FREEPORT — The Coastal Education Association, citing the need to examine details more fully, will wait until May 22 to vote on a proposed three-year labor contract approved last week by the Regional School Unit 5 Board of Directors.
School Board members voted unanimously for the contract on May 9. It would run through June 30, 2014.
Details of the contract will not be fully revealed until it is approved by the union. But it will be the first comprehensive agreement for about 175 union members working in Freeport, Durham and Pownal since RSU 5 was formed three years ago.
Association President Nancy Drolet said the agreement will create conforming salaries and working conditions for educators. But she was unsure about how the details will be received by the union rank and file.
“I have no idea of what direction people will take,” Drolet said. “They are getting in groups to look at what they have gained and what they have lost.”
She said she wants union members to take time reviewing the contract and to be specific about what they may not like.
Workplace conditions covered in the contract include provisions for sick days, leave time, grievance rights, transfers within the district and professional development, Superintendent of Schools Shannon Welsh said.
“I believe we negotiated a solid contract for the RSU, one I think will help us continue to provide a quality education while attracting and retaining quality teachers,” Welsh said.
School Board Chairman Nelson Larkins said the board may have had some reservations about the contract, but he was pleased by the collaboration between the sides.
“None of us are professionals at this, we were just trying to get it right,”Larkins said.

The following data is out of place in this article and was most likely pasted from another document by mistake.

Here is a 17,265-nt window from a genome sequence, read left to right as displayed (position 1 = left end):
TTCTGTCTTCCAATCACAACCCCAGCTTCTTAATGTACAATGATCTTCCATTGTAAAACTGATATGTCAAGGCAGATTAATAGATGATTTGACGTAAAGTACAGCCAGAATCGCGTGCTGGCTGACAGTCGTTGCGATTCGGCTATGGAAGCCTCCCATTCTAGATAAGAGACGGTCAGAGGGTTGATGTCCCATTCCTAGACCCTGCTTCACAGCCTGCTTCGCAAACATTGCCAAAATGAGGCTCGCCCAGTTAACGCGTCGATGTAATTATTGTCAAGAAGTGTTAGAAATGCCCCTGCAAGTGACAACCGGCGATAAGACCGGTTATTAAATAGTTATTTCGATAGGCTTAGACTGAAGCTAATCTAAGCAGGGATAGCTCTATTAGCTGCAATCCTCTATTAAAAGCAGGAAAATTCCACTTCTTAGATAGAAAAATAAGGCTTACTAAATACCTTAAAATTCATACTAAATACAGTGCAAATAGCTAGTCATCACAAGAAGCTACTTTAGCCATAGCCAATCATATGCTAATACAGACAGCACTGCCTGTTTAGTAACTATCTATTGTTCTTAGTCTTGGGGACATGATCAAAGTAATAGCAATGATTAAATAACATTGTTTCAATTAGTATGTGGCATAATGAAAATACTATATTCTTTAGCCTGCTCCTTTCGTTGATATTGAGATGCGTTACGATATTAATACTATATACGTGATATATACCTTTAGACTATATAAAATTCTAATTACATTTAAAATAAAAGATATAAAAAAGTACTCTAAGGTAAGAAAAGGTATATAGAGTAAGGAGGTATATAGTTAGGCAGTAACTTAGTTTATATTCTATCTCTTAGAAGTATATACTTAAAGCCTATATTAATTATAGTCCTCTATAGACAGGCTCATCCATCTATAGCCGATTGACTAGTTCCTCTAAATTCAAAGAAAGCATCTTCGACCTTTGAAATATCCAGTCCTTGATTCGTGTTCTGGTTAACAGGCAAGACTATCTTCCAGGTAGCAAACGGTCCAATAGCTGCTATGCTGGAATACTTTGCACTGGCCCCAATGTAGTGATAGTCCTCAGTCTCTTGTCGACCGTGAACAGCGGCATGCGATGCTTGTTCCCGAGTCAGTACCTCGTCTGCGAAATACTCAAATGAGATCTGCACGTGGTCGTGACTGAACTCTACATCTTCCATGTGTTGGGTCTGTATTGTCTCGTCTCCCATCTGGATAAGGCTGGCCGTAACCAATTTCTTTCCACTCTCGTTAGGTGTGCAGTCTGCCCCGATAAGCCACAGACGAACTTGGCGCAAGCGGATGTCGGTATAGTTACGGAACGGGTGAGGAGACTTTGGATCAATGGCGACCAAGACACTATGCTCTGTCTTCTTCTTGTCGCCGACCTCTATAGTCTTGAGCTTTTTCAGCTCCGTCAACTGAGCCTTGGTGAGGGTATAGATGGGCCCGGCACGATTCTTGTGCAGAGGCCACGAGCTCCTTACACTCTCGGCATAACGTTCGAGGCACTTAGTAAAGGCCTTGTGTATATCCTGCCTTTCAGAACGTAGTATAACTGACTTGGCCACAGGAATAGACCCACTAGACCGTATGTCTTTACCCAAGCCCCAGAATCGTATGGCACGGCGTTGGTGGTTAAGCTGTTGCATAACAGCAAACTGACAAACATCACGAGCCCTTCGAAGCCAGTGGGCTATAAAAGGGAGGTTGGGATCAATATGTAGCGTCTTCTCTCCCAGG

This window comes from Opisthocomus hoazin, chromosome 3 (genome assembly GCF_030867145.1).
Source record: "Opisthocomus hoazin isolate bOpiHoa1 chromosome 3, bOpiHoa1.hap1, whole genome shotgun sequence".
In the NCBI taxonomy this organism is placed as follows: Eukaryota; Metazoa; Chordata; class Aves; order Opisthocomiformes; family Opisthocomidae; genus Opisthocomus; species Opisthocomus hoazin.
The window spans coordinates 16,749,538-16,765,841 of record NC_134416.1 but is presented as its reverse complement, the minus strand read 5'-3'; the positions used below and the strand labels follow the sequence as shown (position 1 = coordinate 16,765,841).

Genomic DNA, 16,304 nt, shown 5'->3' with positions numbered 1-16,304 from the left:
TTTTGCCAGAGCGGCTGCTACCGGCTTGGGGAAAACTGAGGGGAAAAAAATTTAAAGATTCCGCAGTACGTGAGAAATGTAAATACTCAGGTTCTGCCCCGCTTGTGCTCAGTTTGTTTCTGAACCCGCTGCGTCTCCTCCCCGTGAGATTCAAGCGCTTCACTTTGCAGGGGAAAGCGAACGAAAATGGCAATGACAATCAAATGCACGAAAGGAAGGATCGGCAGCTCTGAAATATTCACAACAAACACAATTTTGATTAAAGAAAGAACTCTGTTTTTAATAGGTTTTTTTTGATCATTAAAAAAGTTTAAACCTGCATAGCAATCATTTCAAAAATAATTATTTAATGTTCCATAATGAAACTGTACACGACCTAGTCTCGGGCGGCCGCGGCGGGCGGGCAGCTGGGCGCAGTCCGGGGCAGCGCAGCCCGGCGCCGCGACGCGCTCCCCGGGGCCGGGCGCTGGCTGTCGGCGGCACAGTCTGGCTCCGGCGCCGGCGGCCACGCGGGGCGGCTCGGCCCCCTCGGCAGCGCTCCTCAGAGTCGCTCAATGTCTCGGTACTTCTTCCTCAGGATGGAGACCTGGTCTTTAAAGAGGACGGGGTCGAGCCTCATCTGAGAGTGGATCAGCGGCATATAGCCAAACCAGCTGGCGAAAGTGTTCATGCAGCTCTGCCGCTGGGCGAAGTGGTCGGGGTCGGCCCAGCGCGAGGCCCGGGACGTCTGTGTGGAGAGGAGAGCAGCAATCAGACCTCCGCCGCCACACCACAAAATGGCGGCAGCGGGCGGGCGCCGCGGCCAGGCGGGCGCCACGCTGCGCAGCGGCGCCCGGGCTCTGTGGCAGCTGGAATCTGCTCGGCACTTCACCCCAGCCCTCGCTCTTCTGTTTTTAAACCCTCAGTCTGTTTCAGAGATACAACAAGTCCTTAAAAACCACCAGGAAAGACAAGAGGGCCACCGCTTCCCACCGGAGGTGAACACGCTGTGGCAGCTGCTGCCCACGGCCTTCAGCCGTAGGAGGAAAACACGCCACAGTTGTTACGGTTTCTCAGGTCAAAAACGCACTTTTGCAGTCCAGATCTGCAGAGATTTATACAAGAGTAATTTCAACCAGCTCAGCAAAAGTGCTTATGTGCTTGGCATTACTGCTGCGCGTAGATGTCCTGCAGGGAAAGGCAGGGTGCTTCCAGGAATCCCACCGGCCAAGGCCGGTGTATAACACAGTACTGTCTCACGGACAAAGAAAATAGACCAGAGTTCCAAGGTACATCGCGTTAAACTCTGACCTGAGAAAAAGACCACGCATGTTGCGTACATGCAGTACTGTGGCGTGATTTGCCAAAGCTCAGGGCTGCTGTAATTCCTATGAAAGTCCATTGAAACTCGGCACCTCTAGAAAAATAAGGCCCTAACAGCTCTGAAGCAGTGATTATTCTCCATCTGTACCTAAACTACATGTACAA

Larkins and Drolet agreed the work in crafting the contract went beyond finances, to cover areas of working conditions that were handled differently when Durham, Freeport and Pownal had independent school departments.
The Coastal Education Association was formed shortly after the RSU was created. The board and union had agreed previously on two prior years of pay increases based on experience and professional development, but the overriding framework remained elusive.
The process was sometimes contentious. Union members dissatisfied with a lack of progress made their case publicly with pink signs, buttons and T-shirts; when parents and students visited local schools this spring for conferences, they were greeted by teachers handing out information.
Maine Education Commissioner Stephen Bowen was also greeted by union members silently, but visibly, making their case when he spoke at Freeport High School last month.
Drolet and Larkins said it took evening and weekend sessions to reach the agreement.
“Literally, it was just a matter of taking the time and doing it all,” Larkins said. “There were disagreements, but that is part of negotiations.”
FREEPORT — Regional School Unit 5 residents will have their first votes on the $24.9 million fiscal 2013 school budget at a 6:30 p.m. public meeting on May 23 at Freeport High School.
The proposed budget was passed by the School Board at its May 9 meeting. The May 23 public meeting allows residents of Freeport, Durham and Pownal the chance to vote for or against specific amounts in 11 “cost centers,” including administration, special education and transportation.
According to budget documents, the entire budget presents an almost 2.3 percent spending increase, with an additional $335,000 in state subsidies offsetting the loss of $432,000 in federal jobs bill funding.
The budget requires $18.2 million in property tax revenue, with $13.6 million from Freeport residents, $3.2 million from Durham residents and $1.7 million from Pownal residents.
Durham and Pownal residents will each see more than 5 percent increases in their property tax shares of the budget.
The entire budget will be on the June 12 ballot as a referendum question.
— David Harry